I’ve just spent the last hour watching 3 Superb Fairy-wrens hopping through the shady branches of the Japanese Maple growing in front of my apartment balcony.

I have so many birds coming to my little bird bath (hanging from my balcony fence) which I can’t share online as the birds move so quickly, take a sip or two, then fly off to ‘greener pastures’ OR, my camera is out of reach OR, the lens cap still on.  (I live in a windy, dusty area and I suspect the dust, continually appearing on my furniture each day, is from nearby building sites – hence the reason for leaving the camera lens cap on much of the time).

So……………. you’ll have to start using your imagination (for this post).

It was a fun and entertaining morning.

Here’s the scene……….(and this is a couple of female House Sparrows photographed last year of course).  Even though the photo was made through 3 panes of glass, I managed to fiddle the contrast and exposure enough so you can see what I see (now the Maple has its full cloak of Summer foliage).

After a heavy (dust-filled) rain, it’s almost impossible to see the birds in this tree from my desk chair  indoors.

……and here’s the male Superb Fairy-Wren below (so those new to my nature blog know what a tiny Fairy-wren looks like).

This image was made on the 2nd December.  I’ve cropped it down a fair bit as the blur of the black window frame was caught in the photo.

In recent days, I’ve seen lots of juvenile House Sparrows land on the balcony, take a drink from the bird bath and fly into the Eucalyptus on the right hand side of the balcony (visible over my the top of my computer screen).

This young sapling’s height was lower than the balcony fence when I moved here 2 years ago.  Today, it is about 3+ foot higher than the fence. If it grows at this rate, I’ll have a shady balcony garden, instead of a hot balcony garden in 2-3 years.   There are 8 trees planted in front of this side of the building in this 5-year-old housing estate and my tree is the only one that has grown wider (and not taller as the other 7 trees).

Does Mother Nature know I need a shady tree for my Avian Photography subjects?


All the bright green leaves in the image (above) are this year’s growth and the tree has filled out with heavy thick foliage making it a haven for birds on the hot summer days, but quite hard to photograph through.  Yesterday was 37C degrees in Melbourne (about 100F) and very hot and muggy right up til midnight, so when I got home from my appointment on the other side of the city, I could hear rustling of several birds in its depths.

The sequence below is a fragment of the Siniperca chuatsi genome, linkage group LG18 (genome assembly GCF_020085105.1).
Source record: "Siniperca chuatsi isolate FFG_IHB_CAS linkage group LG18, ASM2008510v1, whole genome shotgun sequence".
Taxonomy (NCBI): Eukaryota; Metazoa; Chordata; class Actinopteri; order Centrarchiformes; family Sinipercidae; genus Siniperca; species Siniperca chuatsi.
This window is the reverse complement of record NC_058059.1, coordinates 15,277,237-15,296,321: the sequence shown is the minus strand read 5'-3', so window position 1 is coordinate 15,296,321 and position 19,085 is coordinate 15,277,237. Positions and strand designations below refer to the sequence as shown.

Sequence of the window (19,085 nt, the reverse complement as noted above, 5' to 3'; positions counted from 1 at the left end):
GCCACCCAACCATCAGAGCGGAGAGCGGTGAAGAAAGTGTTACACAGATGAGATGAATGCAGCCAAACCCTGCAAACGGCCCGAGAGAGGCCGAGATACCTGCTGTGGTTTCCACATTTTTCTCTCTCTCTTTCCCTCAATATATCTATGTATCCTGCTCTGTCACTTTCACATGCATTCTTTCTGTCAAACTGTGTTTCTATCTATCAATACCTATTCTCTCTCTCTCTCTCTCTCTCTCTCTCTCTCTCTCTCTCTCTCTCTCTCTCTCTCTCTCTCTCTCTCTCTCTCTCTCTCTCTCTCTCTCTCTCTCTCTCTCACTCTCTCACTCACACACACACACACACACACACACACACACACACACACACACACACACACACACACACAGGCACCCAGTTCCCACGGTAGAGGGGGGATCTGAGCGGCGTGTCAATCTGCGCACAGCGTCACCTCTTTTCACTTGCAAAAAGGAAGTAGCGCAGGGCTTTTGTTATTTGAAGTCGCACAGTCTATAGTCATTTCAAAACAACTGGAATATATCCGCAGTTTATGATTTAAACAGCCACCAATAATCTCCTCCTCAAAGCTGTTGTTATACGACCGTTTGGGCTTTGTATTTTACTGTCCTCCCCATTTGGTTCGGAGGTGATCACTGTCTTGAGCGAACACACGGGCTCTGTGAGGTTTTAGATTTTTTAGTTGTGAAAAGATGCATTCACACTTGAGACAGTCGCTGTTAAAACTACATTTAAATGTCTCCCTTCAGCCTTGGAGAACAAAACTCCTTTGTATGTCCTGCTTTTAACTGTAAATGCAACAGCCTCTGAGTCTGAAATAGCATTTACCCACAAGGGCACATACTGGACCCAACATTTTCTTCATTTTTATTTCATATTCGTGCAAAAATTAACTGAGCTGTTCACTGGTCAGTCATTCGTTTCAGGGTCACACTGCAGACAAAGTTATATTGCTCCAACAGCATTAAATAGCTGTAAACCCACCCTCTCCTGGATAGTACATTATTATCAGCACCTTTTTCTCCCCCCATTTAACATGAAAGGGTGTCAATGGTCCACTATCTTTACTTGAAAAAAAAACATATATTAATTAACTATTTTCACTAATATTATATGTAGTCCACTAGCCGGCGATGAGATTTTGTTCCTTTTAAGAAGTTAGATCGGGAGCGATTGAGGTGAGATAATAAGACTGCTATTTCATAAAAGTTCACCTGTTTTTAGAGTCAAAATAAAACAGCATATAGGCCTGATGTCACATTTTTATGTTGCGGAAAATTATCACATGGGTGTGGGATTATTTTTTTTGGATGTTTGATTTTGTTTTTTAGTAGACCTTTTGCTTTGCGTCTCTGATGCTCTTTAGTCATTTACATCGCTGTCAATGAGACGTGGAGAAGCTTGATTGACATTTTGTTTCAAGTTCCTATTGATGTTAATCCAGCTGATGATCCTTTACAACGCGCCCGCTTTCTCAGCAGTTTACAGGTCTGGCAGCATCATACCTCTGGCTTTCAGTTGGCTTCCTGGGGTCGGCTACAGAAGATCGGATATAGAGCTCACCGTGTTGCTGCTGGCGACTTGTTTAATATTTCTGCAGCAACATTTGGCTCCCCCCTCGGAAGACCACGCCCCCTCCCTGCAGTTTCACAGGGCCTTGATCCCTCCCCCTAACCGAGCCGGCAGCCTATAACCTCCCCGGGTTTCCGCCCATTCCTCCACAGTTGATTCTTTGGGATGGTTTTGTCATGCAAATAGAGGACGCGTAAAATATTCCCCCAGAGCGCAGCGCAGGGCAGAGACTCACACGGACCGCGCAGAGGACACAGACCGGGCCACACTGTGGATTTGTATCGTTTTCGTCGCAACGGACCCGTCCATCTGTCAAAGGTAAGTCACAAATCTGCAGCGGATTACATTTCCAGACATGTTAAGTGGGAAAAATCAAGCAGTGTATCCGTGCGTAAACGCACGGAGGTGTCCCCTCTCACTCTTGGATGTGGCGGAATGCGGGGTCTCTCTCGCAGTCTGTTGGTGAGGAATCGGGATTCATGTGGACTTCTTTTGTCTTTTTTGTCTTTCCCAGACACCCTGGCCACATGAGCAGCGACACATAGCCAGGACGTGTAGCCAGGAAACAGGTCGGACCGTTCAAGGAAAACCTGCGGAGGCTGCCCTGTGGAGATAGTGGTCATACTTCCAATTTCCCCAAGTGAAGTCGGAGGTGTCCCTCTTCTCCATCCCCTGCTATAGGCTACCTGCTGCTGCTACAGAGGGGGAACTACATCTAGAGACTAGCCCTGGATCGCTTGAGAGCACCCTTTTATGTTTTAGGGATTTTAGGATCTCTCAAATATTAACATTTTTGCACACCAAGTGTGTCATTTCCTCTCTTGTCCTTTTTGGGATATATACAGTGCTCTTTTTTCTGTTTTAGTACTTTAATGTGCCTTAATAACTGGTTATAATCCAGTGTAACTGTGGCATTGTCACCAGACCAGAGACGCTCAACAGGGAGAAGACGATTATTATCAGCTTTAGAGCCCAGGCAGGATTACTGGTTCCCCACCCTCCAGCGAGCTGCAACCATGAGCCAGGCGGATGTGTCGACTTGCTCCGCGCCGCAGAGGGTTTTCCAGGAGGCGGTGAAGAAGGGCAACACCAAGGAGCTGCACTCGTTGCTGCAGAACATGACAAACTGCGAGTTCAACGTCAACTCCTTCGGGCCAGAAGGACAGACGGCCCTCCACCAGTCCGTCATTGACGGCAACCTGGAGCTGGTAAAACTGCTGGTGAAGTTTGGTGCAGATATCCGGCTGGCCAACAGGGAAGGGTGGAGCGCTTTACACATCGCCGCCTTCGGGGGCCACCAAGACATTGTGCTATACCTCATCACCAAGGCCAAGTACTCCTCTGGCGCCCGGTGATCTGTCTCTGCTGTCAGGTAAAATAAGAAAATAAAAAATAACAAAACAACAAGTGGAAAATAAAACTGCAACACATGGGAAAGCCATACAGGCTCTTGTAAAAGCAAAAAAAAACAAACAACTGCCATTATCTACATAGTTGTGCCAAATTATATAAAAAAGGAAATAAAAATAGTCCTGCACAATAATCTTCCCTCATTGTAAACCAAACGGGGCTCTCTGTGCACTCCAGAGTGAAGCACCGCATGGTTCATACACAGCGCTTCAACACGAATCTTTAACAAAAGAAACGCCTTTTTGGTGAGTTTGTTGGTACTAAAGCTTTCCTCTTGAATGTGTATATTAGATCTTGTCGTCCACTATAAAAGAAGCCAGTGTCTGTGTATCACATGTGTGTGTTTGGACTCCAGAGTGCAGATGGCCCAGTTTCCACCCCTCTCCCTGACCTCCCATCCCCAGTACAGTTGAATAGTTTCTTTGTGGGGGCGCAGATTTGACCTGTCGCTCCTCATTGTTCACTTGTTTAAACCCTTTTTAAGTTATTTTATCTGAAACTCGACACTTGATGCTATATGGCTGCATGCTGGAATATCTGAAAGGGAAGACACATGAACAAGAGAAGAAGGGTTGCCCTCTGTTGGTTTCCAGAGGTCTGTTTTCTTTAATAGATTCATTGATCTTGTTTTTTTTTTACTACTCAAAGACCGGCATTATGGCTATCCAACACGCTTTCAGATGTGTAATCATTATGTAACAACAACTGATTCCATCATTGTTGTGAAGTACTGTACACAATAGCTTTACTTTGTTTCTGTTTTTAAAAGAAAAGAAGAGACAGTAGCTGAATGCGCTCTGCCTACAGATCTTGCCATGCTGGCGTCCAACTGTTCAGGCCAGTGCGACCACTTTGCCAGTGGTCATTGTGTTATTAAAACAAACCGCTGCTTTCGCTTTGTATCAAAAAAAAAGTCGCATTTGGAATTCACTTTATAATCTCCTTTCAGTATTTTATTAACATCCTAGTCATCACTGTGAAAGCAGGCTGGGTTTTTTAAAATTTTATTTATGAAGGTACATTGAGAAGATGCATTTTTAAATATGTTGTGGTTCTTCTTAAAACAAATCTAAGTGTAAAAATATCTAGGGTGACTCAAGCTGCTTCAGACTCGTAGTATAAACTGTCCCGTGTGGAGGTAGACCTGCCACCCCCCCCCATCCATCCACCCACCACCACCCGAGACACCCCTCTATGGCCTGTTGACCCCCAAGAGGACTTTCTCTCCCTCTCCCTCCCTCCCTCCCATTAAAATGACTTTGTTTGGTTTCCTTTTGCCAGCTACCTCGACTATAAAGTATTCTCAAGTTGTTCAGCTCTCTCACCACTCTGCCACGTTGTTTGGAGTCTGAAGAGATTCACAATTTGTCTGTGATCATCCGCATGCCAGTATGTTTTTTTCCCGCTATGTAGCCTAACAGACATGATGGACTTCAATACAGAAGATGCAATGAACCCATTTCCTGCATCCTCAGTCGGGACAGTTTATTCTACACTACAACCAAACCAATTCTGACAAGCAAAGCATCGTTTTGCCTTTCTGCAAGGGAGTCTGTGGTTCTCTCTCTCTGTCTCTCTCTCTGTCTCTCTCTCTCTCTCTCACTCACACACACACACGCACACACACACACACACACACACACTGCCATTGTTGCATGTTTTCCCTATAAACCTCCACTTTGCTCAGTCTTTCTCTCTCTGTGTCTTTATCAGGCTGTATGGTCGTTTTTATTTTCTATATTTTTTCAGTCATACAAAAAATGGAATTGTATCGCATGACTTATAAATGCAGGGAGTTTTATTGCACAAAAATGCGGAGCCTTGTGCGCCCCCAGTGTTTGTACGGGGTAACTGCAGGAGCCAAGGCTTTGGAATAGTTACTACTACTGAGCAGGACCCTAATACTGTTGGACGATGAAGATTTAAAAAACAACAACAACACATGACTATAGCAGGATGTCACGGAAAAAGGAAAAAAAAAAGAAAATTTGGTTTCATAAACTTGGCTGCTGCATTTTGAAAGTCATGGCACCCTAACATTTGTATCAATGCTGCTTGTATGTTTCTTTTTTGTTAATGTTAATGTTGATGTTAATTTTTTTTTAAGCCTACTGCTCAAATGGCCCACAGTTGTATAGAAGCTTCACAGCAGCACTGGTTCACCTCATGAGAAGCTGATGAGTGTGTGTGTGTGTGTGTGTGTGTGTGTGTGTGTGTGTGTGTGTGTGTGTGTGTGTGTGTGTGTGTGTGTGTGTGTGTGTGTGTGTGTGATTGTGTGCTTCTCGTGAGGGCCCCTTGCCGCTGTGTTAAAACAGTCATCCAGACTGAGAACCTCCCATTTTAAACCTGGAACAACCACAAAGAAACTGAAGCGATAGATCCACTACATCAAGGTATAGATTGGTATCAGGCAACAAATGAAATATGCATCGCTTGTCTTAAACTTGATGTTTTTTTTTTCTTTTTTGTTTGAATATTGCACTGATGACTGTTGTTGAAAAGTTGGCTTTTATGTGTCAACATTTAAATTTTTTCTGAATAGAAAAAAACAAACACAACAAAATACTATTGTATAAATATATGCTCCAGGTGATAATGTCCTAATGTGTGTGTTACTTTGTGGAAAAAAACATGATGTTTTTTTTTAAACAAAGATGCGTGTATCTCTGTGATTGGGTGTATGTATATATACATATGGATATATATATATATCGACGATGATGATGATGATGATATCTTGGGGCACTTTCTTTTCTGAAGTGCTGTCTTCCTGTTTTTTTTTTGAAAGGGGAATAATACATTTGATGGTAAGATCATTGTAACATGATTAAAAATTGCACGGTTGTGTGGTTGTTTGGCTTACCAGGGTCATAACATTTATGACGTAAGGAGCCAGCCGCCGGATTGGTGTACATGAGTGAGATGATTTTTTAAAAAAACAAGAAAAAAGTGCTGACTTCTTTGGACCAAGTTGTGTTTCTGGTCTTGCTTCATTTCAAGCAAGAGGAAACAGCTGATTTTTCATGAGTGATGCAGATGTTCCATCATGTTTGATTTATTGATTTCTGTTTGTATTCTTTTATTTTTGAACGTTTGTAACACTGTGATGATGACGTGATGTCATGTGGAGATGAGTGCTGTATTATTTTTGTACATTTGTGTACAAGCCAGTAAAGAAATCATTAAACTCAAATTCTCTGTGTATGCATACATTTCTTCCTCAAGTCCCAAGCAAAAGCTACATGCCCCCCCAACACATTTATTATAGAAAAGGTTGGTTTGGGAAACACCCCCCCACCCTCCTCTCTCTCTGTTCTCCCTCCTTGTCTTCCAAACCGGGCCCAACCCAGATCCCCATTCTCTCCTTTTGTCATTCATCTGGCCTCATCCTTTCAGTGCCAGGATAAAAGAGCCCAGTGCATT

Right now (11.20am Saturday), the air is filled with an amazing array of bird calls and you’d be forgiven for thinking I live in the country.  Early evening I hear Frogs croaking (from Frogs Hollow Nature Reserve behind my building).  Soon, as the summer weather heats up, I expect to hear the nightly clicking and chirping of Cicadas calling to attract a mate

I refilled the bird-bath with cold water and a few tiny cubes of ice ‘for the little fellas’ to cool them down this morning.  They seem to appreciate this cooler water on a hot day.

The light is dull, a little dreary and the skies heavily overcast as we’re expecting rain, but it’s still hot and muggy like yesterday – actually quite good photography weather.

The bushfire season has already started in my state, with a fire threatening houses on the outskirts of a large country town during the week.  Fires were already ignited in another state the previous week.

……..and I ate another 6 ripe blueberries when I watered the garden last night.  I fear there will be no blueberries for Christmas Day as I keep eating them every time I see a few ripening.


The (first) consultation with the Orthopaedic Surgeon yesterday confirmed what I already knew – I needed a total right hip replacement.  I can only walk with considerable pain and even swivelling in my desk chair is starting to hurt (this past week).  Operating days vacant were in February and in March – methinks I’ll ring back on Monday and book the earliest.  In the meantime, I hope you’ll all continue to enjoy images from my archives.

I think we might have a flower week this week starting with some lovely Camellias from The Camellia Walk in the Royal Botanic Gardens in Melbourne.

Camellia japonica ‘Somersby’

When I photographed the various Camellia varieties over the years, I tried to photograph some of the name plaques at the base of the bushes, so I do have a few names for the gardeners and flower lovers among you.

15 thoughts on “USING YOUR IMAGINATION…..